The Swine Health Information Center (SHIC) is watching porcine kobuvirus (PKV) as a possible emerging swine virus posing a valid threat to the US pork industry. Originally detected in 2008 in baby pigs in Hungary, PKV has been detected worldwide including in the US in 2013.
The frequency of swine movement in North America makes the industry vulnerable to disease spread. To explore how modifying movement patterns can reduce disease spread, the Swine Health Information Center (SHIC) recently sponsored research at the University of Minnesota (UMN) Department of Veterinary Population Medicine.
Recently updated domestic and global disease monitoring reports have been posted on the Swine Health Information Center (SHIC) website. In the domestic report, it was noted there has been a recent increase in cases testing positive for porcine reproductive and respiratory syndrome (PRRS) virus by rRT-PCR.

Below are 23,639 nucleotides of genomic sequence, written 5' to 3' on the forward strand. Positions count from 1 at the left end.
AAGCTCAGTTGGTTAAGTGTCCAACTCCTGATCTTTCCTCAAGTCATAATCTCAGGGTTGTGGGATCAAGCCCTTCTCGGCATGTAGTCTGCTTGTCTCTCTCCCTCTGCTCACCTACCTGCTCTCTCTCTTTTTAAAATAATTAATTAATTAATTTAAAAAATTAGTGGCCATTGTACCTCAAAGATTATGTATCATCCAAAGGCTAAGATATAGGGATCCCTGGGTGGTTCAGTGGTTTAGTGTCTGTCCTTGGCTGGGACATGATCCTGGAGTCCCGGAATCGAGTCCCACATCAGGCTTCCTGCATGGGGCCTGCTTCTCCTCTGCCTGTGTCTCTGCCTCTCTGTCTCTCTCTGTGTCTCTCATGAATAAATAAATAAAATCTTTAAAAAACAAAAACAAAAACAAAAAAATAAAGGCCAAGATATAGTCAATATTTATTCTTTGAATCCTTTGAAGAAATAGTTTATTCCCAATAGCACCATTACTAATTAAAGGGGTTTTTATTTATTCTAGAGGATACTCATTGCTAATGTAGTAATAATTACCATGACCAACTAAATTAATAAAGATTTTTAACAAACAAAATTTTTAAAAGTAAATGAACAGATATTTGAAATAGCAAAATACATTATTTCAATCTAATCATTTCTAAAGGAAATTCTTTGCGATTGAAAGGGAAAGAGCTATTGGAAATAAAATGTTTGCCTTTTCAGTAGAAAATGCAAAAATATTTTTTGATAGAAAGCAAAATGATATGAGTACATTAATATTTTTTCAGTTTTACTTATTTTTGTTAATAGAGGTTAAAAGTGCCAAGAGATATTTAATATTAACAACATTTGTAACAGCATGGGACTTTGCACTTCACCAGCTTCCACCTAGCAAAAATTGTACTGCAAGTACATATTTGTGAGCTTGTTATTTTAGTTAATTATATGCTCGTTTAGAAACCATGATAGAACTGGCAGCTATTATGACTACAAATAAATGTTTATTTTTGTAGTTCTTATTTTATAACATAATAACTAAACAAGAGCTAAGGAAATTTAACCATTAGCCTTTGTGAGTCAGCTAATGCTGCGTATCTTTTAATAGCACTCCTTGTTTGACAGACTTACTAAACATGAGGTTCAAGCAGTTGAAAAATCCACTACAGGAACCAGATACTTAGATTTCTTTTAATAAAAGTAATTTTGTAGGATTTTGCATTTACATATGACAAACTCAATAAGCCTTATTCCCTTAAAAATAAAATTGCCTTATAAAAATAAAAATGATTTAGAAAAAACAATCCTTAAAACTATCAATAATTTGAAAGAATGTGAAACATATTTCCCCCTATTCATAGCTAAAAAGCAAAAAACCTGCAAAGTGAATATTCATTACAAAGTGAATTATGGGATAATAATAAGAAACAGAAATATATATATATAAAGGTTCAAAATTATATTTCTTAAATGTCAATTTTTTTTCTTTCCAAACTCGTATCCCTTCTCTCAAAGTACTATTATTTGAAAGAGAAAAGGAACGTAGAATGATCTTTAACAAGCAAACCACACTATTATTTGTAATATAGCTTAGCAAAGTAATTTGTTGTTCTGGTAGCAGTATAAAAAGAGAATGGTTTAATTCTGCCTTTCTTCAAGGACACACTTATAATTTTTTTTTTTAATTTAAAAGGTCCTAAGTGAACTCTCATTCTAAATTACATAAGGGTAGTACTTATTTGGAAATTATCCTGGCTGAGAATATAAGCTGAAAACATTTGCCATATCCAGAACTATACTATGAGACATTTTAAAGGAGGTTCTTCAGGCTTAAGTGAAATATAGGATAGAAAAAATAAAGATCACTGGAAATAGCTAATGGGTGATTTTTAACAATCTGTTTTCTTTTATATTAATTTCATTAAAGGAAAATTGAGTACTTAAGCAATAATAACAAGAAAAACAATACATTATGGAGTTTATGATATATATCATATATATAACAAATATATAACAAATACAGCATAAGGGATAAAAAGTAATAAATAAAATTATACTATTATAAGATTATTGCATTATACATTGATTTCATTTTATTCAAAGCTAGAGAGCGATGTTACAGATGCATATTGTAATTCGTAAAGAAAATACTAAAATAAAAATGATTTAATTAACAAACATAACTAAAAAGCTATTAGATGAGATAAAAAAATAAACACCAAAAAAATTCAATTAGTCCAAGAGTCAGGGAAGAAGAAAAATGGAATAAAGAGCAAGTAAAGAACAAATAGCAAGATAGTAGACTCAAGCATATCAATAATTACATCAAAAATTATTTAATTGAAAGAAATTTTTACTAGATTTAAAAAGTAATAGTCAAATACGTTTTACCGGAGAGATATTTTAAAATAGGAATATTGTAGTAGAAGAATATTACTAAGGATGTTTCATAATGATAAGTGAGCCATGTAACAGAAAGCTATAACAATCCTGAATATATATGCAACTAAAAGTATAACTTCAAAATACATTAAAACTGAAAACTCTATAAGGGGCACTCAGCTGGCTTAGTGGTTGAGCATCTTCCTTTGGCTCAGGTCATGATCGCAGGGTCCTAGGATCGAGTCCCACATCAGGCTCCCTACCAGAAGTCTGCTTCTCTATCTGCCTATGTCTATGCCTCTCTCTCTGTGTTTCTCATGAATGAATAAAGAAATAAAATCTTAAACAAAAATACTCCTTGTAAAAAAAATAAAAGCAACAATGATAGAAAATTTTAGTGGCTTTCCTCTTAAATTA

In a recently completed study funded by the Swine Health Information Center (SHIC), Daniel Linhares, DVM, MBA, PhD, from Iowa State University (ISU) and his colleagues reported on the number of production events in facilities of all sizes and production styles that had a direct impact on porcine reproductive and respiratory system (PRRS) outbreaks to help prioritize biosecurity practices. The study also compared biosecurity practices of herds with relatively low or high PRRS incidence within and between production systems.
Reports of porcine epidemic diarrhea virus (PEDV) recently triggered a request for the Swine Health Information Center (SHIC) Rapid Response Program to help identify pathways of PEDV introduction on affected farms.